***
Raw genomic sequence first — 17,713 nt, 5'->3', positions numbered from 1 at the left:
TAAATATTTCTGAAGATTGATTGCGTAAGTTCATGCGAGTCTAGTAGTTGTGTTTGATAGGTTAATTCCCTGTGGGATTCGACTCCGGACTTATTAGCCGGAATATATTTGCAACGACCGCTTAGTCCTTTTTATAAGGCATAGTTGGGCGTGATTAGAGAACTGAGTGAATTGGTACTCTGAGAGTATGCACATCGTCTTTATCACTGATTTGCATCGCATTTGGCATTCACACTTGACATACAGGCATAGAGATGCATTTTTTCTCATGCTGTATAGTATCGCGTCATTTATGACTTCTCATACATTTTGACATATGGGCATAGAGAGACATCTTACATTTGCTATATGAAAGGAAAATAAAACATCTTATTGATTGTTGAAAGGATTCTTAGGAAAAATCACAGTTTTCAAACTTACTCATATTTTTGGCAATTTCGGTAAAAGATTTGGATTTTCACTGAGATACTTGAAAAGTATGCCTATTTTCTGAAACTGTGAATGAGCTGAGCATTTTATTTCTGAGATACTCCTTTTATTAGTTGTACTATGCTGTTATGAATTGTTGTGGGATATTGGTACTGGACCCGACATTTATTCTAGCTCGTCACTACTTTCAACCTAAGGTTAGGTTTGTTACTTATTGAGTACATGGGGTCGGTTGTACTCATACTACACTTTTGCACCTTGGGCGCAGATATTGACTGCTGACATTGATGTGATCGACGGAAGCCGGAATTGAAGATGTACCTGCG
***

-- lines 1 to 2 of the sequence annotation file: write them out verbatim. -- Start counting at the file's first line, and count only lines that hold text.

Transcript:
Raw genomic sequence first — 17,713 nt, 5'->3', positions numbered from 1 at the left:
TAAATATTTCTGAAGATTGATTGCGTAAGTTCATGCGAGTCTAGTAGTTGTGTTTGATAGGTTAATTCCCTGTGGGATTCGACTCCGGACTTATTAGCCGGAATATATTTGCAACGACCGCTTAGTCCTTTTTATAAGGCATAGTTGGGCGTGATTAGAGAACTGAGTGAATTGGTACTCTGAGAGTATGCACATCGTCTTTATCACTGATTTGCATCGCATTTGGCATTCACACTTGACATACAGGCATAGAGATGCATTTTTTCTCATGCTGTATAGTATCGCGTCATTTATGACTTCTCATACATTTTGACATATGGGCATAGAGAGACATCTTACATTTGCTATATGAAAGGAAAATAAAACATCTTATTGATTGTTGAAAGGATTCTTAGGAAAAATCACAGTTTTCAAACTTACTCATATTTTTGGCAATTTCGGTAAAAGATTTGGATTTTCACTGAGATACTTGAAAAGTATGCCTATTTTCTGAAACTGTGAATGAGCTGAGCATTTTATTTCTGAGATACTCCTTTTATTAGTTGTACTATGCTGTTATGAATTGTTGTGGGATATTGGTACTGGACCCGACATTTATTCTAGCTCGTCACTACTTTCAACCTAAGGTTAGGTTTGTTACTTATTGAGTACATGGGGTCGGTTGTACTCATACTACACTTTTGCACCTTGGGCGCAGATATTGACTGCTGACATTGATGTGATCGACGGAAGCCGGAATTGAAGATGTACCTGCG